InWorldz Best



It’s already a cliche to say that the best thing about InWorldz is the people in it… but you know, cliches get started because they’re true.

Take the scene above: a bunch of friends kicking back, at the end of a very long day for each of them, in the brand new Equinox Lodge.  The cuddlers on the couch are the owners, Jack and Talia Fournier.  The other person on the couch is the builder, Saera Pfeffer.  Continuing widdershins: Southie Allen, Ayla Holt, Astra Thorne, Cryptic Quandry (the dragon), Tranquillity “Tranq” Dexler (one of InWorldz’ Founders and ‘mad skillz’ coders), and Whiskey Day  — whose challenge this blog post is intended to meet.

Except for Whiskey, I hadn’t met any of them in the pixels until a couple of hours before that photo was taken… but none of them were strangers to me (nor was I to them), thanks to the InWorldz Forum, the growing number of blogs in and about the world, and the expanding network of Twitterers.


A few days ago, Prim Perfect made a couple of InWorldz-related posts on their blog.  The first, “Community After Second Life: The Case for Plan B” by Elrik Merlin, was a thoughtful musing on the topic that has entered a lot of minds lately: diaspora.  Specifically, “How do you keep an established community of avatars together if the virtual world they originally met in goes belly up?” His answer: plan ahead, and plan together. The second post was (at first) a simple announcement about Prim Perfect’s virtual TV program “Designing Worlds” going to InWorldz and interviewing Tranq and Elenia Llewellyn (Ele’s another Founder and, in some ways, also the main spokesperson).

As you will see in the comments to those two blogs, they were used by someone with a very large and very dull axe to grind. I, for one, cannot fathom what Troy McConaghy’s problem is (with InWorldz, or otherwise)… In the end, neither it nor he matter at all.

Granted — if you read through those comments, especially on the second post, you may find some behavior more resembling a high school lunchroom argument than a polite adult discussion. You will also find a heavy dose of pomposity, which in my case caused the removal of a blog from the roll to the right, and its author from those I follow on Twitter. That doesn’t matter, either. What matters is that the InWorldz community, including its Founders, rose to the challenge, set the record straight, and a lot of similar phrases that mean solidarity.


In less than a month, the third anniversary of my joining Second Life will occur. The possibility of my logging into SL on December 5 to “celebrate my rezday” is vanishingly small. So, in fact, is the time I spend logged into SL for any reason at all.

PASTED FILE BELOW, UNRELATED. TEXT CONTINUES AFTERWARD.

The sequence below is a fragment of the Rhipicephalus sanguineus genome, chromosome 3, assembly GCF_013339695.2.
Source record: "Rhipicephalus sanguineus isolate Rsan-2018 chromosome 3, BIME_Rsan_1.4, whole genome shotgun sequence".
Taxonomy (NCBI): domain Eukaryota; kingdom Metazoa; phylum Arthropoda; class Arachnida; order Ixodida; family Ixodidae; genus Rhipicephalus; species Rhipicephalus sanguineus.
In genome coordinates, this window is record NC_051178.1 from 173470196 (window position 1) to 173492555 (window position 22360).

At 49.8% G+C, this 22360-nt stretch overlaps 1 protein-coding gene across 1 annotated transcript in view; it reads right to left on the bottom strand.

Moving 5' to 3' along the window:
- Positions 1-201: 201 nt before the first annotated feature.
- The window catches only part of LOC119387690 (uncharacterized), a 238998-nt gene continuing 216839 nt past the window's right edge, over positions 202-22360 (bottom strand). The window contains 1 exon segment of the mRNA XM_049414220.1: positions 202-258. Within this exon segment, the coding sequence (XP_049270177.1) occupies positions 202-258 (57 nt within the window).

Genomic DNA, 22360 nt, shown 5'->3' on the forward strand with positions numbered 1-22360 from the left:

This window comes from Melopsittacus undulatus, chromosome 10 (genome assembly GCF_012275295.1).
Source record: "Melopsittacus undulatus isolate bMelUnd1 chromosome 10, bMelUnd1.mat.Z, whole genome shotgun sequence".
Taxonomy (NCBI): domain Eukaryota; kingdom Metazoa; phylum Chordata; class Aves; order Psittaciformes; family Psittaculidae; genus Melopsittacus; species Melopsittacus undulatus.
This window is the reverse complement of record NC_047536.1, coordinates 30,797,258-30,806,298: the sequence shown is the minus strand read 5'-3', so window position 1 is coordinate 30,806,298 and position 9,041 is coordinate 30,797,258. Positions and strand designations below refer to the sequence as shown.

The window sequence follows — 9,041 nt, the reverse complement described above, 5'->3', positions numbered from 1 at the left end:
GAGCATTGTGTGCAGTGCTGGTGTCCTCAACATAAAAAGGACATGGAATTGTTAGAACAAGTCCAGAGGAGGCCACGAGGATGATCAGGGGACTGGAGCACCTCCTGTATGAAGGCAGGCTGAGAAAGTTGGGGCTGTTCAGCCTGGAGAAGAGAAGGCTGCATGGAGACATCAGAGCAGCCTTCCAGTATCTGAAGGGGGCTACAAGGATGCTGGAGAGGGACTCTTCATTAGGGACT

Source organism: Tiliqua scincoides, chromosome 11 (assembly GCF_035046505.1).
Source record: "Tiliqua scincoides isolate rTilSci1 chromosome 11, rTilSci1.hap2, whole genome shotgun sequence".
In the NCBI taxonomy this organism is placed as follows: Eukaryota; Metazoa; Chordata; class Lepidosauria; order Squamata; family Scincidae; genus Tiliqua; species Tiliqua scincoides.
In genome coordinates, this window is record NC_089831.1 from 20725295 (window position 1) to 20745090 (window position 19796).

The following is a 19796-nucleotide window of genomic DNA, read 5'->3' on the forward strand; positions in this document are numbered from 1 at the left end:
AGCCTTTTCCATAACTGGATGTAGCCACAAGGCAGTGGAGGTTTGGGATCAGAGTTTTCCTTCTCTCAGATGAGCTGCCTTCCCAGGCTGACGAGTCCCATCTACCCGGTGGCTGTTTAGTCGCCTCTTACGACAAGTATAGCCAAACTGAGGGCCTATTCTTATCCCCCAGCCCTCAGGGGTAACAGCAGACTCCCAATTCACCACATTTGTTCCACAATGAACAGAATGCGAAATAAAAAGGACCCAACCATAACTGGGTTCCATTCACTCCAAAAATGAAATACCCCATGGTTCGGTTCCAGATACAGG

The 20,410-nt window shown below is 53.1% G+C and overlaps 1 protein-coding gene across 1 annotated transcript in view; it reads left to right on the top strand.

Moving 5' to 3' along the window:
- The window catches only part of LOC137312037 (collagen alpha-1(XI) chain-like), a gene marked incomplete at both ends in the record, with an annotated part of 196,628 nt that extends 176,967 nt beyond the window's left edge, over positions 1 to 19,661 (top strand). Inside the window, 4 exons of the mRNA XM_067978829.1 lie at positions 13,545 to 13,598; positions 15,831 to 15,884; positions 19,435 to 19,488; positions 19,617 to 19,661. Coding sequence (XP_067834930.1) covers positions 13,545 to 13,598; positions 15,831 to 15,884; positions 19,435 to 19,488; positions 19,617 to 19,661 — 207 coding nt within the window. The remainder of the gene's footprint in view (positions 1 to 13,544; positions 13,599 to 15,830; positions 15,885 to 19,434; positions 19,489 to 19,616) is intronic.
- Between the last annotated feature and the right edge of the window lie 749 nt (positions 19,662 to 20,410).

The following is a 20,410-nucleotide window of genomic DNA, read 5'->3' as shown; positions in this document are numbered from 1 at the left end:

In the months of research on Second Life’s first years that accompanies the photographs in the “Seconderth” series, I have learned that Linden Lab has never had a coherent, let alone consistent, idea of what to do with or about the world they created. The events of the last couple of years (that is, since I became aware of “the man behind the curtain”) are merely the continuation of a long story in which one hand grasps at straws while the other hand is busy sweeping mistakes — and other issues they’d just rather not address — under the megaprim rug.

In short, Second Life may not have failed — yet — but they also have never succeeded.

Meanwhile, there’s InWorldz: Where the Founders walk among us, do what we do, go where we go, engage themselves daily with the world they also operate and continue to improve — not as untouchable Grid Gods but as accessible, caring, responsible, supportive people for whom the needs and opinions of the populace are vastly more important than the next “shiny”… Where that populace is equally accessible, caring, responsible and supportive of each other… Where community isn’t a buzzword but a living thing.

The best thing about InWorldz? That’s easy: It’s not Second Life, and it’s not run by Linden Lab.



14 responses to “InWorldz Best

  1. You'll rarely find hermit-me chillin' on a sofa in a virtual world, Lalo, but I like this post and I second that final remark for any non-SL grid. It speaks volumes that InWorldz's founders take time to interact with residents. As their grid grows, I hope they can keep that up.

    In my case “post SLexodus,” to have Reaction Grid's CEO and now their Director of Community Development read my blog or come by my build in Jokaydia Grid shows that they are interested in day-to-day business.